In 2018, 86% of the companies in the S&P500 Index published sustainability or corporate responsibility reports.
Source: Governance & Accountability Institute, Inc. 2018 Research – www.ga-institute.com
Additionally, it will be increasingly important for ESG investment managers to affiliate with and support ESG research and reporting organizations, such as MSCI, Sustainalytics, and the Sustainability Accounting Standards Board (SASB), and to seek and hold key certifications, such as the B Corporation designation.
Sage is a member or supporter of all the sustainable organizations that we believe are making the strongest advances in ESG research and reporting. These include Principles for Responsible Investing (PRI), Climate Action 100, The Forum for Sustainable and Responsible Investment (US SIF), Task Force on Climate-Related Financial Disclosures (TCFD), the Sustainability Accounting Standards Board (SASB), and The Green Bond Principles. We also produce and update annually our Sage Responsible Investment Policy in order to provide investors with transparency about how we incorporate ESG factors into our investment process.
6. Clearer reporting.
An emphasis on clear, concise, and consistent reporting will be higher than ever. An increase in the number and types of products will cause confusion in two dimensions: 1) What third-party sources should I pay attention to, and 2) Who is (actually) doing ESG and how do they do it?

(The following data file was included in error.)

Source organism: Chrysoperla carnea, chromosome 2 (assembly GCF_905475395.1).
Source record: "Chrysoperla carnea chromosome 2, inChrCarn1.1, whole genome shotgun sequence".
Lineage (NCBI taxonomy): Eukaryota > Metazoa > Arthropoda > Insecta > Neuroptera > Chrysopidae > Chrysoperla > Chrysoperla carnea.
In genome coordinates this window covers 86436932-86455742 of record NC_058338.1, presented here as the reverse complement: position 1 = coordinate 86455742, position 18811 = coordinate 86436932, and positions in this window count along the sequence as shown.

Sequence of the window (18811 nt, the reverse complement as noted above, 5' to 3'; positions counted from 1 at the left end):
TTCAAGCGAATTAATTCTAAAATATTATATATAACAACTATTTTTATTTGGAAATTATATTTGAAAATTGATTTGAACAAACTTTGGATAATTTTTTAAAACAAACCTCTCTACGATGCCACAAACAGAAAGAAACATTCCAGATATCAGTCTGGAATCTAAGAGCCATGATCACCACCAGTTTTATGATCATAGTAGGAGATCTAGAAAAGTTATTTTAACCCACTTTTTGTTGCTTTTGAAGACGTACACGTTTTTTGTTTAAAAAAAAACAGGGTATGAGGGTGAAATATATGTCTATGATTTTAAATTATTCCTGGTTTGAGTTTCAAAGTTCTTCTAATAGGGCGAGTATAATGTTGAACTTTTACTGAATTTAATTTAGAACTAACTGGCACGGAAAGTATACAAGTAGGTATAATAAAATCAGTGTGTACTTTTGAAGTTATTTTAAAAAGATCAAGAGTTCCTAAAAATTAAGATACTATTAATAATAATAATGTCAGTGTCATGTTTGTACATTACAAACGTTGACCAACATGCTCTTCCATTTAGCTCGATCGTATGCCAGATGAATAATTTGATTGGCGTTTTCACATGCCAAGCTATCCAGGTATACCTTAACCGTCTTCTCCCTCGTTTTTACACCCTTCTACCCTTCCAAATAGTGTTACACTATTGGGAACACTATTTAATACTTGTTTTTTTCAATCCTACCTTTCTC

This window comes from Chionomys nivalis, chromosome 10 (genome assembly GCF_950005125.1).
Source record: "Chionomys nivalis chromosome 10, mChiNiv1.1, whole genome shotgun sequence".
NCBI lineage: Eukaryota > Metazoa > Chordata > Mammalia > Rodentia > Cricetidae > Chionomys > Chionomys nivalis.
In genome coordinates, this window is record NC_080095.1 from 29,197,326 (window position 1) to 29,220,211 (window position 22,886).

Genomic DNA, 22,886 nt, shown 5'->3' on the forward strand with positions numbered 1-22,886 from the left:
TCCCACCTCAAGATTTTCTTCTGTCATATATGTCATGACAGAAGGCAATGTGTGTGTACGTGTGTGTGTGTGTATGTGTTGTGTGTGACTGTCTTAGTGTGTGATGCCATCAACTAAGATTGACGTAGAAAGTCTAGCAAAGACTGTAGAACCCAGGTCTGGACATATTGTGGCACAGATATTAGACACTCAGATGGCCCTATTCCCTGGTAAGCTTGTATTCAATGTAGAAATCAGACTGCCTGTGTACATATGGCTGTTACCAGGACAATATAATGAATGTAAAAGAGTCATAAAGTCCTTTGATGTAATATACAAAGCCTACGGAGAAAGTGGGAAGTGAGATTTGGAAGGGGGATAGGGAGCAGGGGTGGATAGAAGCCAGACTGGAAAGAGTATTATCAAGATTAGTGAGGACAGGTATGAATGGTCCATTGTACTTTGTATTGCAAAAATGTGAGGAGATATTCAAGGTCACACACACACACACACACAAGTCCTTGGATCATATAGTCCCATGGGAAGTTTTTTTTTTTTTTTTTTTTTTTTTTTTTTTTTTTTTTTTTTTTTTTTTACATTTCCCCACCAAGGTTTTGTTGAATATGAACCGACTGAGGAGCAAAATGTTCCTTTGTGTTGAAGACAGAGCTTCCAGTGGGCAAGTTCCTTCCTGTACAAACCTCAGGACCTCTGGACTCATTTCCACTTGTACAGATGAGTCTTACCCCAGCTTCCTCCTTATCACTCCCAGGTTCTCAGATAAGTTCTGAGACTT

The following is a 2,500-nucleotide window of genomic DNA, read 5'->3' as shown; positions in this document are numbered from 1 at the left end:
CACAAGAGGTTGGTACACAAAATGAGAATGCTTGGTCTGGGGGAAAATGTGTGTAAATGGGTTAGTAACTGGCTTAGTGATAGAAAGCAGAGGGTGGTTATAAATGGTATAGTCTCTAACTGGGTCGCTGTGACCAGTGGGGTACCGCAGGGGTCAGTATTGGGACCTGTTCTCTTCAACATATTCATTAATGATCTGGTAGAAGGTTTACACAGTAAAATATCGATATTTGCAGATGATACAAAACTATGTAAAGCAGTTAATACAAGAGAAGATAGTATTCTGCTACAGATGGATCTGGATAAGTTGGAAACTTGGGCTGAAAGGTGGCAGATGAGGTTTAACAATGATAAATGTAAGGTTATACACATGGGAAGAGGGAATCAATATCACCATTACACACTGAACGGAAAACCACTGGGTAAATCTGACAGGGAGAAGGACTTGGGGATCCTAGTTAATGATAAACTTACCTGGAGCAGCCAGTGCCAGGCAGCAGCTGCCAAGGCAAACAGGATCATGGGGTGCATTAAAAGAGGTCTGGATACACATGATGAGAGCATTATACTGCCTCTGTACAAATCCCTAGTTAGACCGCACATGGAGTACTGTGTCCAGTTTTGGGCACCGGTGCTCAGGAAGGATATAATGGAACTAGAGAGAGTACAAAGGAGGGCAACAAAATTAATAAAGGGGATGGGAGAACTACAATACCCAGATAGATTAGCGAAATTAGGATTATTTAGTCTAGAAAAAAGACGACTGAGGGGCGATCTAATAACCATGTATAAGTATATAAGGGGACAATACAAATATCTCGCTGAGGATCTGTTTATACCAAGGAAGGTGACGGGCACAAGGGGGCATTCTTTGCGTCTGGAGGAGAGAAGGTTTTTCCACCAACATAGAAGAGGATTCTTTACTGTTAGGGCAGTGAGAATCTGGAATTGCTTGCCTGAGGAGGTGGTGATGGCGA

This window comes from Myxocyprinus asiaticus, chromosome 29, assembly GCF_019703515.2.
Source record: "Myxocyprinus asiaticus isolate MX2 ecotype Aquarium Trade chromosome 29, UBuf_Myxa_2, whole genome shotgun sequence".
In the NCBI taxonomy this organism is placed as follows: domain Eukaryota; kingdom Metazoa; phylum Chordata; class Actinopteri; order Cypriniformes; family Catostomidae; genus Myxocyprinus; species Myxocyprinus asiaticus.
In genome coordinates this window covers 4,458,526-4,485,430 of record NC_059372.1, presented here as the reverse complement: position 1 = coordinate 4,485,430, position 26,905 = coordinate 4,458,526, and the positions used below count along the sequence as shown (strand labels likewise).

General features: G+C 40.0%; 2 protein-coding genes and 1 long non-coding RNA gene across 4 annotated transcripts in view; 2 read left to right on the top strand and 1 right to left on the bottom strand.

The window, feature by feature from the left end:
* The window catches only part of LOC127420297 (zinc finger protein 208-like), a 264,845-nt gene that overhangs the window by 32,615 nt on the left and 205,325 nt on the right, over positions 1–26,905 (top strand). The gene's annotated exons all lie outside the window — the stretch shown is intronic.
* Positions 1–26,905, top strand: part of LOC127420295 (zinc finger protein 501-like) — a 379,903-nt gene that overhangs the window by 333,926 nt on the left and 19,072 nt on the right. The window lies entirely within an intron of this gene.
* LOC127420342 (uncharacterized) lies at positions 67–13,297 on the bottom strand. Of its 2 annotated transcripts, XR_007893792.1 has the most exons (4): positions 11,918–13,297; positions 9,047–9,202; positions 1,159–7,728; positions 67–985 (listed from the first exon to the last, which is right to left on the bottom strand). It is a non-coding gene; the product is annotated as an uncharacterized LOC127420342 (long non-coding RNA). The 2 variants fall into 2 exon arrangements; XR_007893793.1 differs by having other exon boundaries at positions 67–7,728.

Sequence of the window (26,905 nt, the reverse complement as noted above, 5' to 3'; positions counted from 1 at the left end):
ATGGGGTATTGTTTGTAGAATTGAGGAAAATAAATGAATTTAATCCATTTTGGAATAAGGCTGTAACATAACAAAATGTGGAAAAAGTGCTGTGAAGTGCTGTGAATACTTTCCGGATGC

At Sage, we are pragmatic in our ESG investing. Our client reporting includes consistent communication about measurable outcomes. For us, financial materiality and the “G” in ESG will be the focus. Governance will be followed by an emphasis on social and environmental factors, because we believe change starts within the company. This year we will introduce more broadly our Sage ESG Leaf Score, enabling investors to quickly assess ESG performance across companies and industries.
Disclosures: This is for informational purposes only and is not intended as investment advice or an offer or solicitation with respect to the purchase or sale of any security, strategy or investment product. Although the statements of fact, information, charts, analysis and data in this report have been obtained from, and are based upon, sources Sage believes to be reliable, we do not guarantee their accuracy, and the underlying information, data, figures and publicly available information has not been verified or audited for accuracy or completeness by Sage. Additionally, we do not represent that the information, data, analysis and charts are accurate or complete, and as such should not be relied upon as such. All results included in this report constitute Sage’s opinions as of the date of this report and are subject to change without notice due to various factors, such as market conditions. Investors should make their own decisions on investment strategies based on their specific investment objectives and financial circumstances. All investments contain risk and may lose value. Past performance is not a guarantee of future results.